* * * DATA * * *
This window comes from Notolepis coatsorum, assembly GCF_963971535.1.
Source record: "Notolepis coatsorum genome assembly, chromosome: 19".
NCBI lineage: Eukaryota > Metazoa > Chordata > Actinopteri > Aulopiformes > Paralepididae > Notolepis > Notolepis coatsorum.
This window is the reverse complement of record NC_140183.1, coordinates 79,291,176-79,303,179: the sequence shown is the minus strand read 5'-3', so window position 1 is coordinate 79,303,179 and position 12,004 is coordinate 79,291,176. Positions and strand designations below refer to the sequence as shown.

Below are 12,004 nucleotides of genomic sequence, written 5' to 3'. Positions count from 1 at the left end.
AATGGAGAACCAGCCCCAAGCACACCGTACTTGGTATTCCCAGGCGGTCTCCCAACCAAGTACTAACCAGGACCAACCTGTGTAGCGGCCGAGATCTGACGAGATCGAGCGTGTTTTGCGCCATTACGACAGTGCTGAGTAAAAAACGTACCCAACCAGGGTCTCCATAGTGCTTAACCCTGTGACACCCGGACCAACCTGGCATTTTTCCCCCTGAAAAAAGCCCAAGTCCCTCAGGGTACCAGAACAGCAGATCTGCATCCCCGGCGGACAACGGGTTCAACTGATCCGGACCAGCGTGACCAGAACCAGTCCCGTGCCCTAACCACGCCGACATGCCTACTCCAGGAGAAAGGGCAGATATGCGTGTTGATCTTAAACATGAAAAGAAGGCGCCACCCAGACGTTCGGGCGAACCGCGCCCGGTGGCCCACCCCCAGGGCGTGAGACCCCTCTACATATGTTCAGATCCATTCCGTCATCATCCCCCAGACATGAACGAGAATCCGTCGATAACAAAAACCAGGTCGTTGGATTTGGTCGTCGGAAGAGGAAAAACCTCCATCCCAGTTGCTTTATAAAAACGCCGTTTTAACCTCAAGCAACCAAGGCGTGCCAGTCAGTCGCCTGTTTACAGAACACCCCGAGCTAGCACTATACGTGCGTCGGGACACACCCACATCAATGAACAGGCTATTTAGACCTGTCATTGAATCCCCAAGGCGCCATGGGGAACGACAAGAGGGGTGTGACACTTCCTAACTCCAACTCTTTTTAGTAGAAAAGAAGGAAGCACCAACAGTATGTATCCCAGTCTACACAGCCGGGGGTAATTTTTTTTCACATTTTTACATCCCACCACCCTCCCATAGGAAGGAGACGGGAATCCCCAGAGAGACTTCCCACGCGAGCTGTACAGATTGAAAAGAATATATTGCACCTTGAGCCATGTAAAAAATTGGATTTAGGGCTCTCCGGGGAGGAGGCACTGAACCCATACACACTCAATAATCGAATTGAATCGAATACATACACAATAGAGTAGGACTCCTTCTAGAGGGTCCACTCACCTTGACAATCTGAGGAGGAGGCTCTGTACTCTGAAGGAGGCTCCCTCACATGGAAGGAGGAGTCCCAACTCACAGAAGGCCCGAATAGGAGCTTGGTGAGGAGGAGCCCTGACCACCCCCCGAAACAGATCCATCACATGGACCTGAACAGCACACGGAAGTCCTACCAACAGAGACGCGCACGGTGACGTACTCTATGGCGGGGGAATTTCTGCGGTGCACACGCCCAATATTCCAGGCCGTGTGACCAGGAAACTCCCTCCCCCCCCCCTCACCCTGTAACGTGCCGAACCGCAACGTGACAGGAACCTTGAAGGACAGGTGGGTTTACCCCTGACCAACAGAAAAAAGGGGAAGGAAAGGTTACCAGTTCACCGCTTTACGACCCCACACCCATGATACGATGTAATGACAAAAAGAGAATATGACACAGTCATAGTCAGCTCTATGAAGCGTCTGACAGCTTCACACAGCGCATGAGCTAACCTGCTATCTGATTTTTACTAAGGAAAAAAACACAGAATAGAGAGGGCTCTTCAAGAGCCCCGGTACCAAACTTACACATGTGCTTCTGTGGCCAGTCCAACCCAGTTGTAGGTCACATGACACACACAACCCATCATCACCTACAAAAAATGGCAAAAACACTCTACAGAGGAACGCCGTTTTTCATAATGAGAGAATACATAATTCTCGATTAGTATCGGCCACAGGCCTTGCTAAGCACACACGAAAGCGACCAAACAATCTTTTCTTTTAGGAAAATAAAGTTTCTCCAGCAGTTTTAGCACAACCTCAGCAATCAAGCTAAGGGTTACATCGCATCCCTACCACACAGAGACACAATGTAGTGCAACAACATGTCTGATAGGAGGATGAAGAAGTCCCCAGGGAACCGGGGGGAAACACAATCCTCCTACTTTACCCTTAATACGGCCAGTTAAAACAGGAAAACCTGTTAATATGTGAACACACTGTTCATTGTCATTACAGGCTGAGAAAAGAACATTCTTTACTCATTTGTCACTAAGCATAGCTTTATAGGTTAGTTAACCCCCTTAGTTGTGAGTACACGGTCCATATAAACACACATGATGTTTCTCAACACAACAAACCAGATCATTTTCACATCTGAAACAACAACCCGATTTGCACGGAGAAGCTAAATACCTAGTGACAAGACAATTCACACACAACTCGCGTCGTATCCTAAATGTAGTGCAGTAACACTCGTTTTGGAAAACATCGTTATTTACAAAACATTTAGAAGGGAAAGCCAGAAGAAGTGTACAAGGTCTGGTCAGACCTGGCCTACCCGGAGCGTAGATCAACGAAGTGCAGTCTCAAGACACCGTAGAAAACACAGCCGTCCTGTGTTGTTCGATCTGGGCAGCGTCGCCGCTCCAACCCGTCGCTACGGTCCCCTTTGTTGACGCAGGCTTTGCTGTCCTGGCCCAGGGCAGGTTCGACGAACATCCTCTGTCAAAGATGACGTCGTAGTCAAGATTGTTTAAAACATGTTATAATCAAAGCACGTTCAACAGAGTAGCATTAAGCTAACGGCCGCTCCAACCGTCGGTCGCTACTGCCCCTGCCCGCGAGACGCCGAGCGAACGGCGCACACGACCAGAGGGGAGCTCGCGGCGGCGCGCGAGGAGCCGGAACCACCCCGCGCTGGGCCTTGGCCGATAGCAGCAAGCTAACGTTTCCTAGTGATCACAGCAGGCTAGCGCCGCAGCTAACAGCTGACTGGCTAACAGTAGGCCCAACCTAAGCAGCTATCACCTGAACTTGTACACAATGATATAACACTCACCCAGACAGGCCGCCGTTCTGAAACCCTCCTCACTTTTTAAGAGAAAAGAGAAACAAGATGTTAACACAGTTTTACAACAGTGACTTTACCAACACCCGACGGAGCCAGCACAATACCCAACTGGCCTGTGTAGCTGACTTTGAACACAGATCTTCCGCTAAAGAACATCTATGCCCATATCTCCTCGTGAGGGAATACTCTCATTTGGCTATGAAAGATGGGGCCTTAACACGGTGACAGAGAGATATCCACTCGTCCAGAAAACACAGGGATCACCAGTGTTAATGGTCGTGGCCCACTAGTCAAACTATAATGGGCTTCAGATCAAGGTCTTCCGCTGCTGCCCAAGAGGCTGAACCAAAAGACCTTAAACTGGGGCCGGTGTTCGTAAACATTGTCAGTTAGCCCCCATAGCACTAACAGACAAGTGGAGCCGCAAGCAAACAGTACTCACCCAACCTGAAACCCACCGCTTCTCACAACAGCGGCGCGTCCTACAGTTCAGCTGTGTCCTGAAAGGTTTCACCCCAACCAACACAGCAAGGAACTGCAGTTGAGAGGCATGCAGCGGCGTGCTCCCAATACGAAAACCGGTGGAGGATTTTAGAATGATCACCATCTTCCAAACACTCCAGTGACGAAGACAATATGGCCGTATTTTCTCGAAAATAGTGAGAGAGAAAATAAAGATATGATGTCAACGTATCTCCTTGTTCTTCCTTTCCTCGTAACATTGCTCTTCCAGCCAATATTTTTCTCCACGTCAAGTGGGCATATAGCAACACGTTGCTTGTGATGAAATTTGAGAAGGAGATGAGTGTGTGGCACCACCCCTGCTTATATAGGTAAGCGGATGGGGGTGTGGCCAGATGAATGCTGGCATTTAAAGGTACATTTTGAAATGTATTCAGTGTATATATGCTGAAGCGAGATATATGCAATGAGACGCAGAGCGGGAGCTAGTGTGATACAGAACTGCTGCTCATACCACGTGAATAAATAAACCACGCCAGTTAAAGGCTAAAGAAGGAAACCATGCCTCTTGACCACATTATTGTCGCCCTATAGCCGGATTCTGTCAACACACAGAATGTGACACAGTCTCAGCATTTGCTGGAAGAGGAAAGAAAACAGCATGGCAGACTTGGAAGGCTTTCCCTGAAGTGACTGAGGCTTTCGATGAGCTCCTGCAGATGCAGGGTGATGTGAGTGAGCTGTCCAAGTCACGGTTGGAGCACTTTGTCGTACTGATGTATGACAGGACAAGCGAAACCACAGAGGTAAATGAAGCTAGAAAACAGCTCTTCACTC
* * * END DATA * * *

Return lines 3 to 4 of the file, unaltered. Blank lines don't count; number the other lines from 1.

NCBI lineage: Eukaryota > Metazoa > Chordata > Actinopteri > Aulopiformes > Paralepididae > Notolepis > Notolepis coatsorum.
This window is the reverse complement of record NC_140183.1, coordinates 79,291,176-79,303,179: the sequence shown is the minus strand read 5'-3', so window position 1 is coordinate 79,303,179 and position 12,004 is coordinate 79,291,176. Positions and strand designations below refer to the sequence as shown.